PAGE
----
When it comes to generating life-changing wealth, few companies have done so as effectively as Apple in recent years. To be sure, those who bought and held Apple stock just 10 years ago have watched the value of their investment soar nearly 1,000%, including dividends.
Of course, it's easy to see now how Apple accomplished the feat. The tech giant had only just launched its first iPhone in mid-2007, effectively changing the way the world would think about smartphones and mobile computing in the coming years.
That raises the question: Are there any companies on the market today that look like Apple did in 2008? We asked three top Motley Fool investors to weigh in. Read on to learn why they think Pandora Media (NYSE:P), Cannabis Wheaton Income Corp. (OTC:CBWT.F), and Atlassian Corporation (NASDAQ:TEAM) fit the bill.
The sweet sounds of long-term gains
Steve Symington (Pandora Media): When Pandora announced stronger-than-expected quarterly results a few weeks ago, at first the market rejoiced by driving shares of the streaming music specialist up more than 10% in after-hours trading. But the happy music didn't last; the stock instead dropped nearly 8% the following day as the market digested Pandora's underwhelming revenue guidance for the current quarter.
However, I think the fall presents an opportunity for long-term investors. Much in the same way that Apple was fostering its relatively new iPhone line -- a product that would go on to be more successful than virtually anyone on Wall Street had predicted -- Pandora is only starting to see the first fruits of its new subscription-based music services.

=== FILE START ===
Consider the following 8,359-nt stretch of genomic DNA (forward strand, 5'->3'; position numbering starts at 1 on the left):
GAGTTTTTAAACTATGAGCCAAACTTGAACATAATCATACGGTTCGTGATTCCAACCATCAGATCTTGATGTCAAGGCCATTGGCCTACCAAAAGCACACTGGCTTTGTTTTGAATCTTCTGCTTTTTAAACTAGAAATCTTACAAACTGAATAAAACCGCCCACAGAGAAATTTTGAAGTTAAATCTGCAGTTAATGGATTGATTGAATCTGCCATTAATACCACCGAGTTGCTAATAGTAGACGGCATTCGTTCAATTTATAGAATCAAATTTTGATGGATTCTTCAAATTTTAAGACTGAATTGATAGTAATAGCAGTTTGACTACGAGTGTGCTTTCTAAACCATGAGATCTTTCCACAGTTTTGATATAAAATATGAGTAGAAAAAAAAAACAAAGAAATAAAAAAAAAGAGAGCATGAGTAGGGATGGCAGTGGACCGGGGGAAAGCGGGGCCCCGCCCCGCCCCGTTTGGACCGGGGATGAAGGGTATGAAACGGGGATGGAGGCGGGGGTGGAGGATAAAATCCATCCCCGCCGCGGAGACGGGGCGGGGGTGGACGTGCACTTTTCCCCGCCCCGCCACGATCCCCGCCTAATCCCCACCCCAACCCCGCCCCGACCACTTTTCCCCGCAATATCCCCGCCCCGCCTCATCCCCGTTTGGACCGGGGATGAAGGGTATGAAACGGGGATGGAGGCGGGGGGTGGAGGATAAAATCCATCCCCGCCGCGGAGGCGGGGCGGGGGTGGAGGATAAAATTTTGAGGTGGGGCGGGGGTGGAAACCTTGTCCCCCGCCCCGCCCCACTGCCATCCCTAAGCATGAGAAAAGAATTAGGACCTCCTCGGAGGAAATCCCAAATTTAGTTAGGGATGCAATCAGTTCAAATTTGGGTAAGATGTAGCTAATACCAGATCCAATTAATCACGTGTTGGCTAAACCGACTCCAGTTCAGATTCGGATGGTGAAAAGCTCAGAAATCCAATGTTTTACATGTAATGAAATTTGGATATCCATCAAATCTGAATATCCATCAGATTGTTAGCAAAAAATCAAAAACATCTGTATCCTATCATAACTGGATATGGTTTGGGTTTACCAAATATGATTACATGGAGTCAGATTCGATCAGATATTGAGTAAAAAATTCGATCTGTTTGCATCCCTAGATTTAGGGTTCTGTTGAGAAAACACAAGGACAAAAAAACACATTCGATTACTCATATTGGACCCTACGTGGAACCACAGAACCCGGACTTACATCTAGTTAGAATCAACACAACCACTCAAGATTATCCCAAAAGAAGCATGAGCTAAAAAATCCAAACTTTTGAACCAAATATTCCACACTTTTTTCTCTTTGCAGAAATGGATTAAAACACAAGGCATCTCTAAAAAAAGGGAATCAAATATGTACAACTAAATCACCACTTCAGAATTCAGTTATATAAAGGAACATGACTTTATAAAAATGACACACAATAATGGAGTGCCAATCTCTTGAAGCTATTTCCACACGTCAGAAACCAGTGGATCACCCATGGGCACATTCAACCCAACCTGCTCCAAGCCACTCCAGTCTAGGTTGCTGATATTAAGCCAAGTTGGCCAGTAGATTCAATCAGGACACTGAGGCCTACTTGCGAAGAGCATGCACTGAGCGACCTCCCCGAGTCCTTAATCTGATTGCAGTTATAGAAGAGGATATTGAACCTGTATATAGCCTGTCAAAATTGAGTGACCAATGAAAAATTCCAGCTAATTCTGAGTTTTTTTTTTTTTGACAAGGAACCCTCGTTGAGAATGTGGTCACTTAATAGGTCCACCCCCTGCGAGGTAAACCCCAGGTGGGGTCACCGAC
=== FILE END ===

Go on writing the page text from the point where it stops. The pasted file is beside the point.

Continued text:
To be sure, Pandora's $9.99-per-month on-demand streaming service, Pandora Premium, was launched almost exactly a year ago. So it should come as no surprise that subscription revenue last quarter soared 63% year over year to $97.7 million. But that's less than a quarter of Pandora's total sales, leaving a long runway for incremental sales growth. To that end, Pandora's subscriber growth is accelerating, with Plus and Premium subscribers increasing 25% year over year last quarter to 5.48 million.
That's also not to mention other opportunities that Pandora's new CEO, Roger Lynch, formerly the head of Sling TV, sees for the company to drive growth. More specifically, Lynch believes the company can expand into new content such as podcasts, spoken word, and traditional radio; capitalize on expanded distribution partnerships such as connected home and automotive; use more rewards-based ads to drive free users to upgrade; improve its advertising technology; and more aggressively leverage partner marketing to lower subscriber acquisition costs.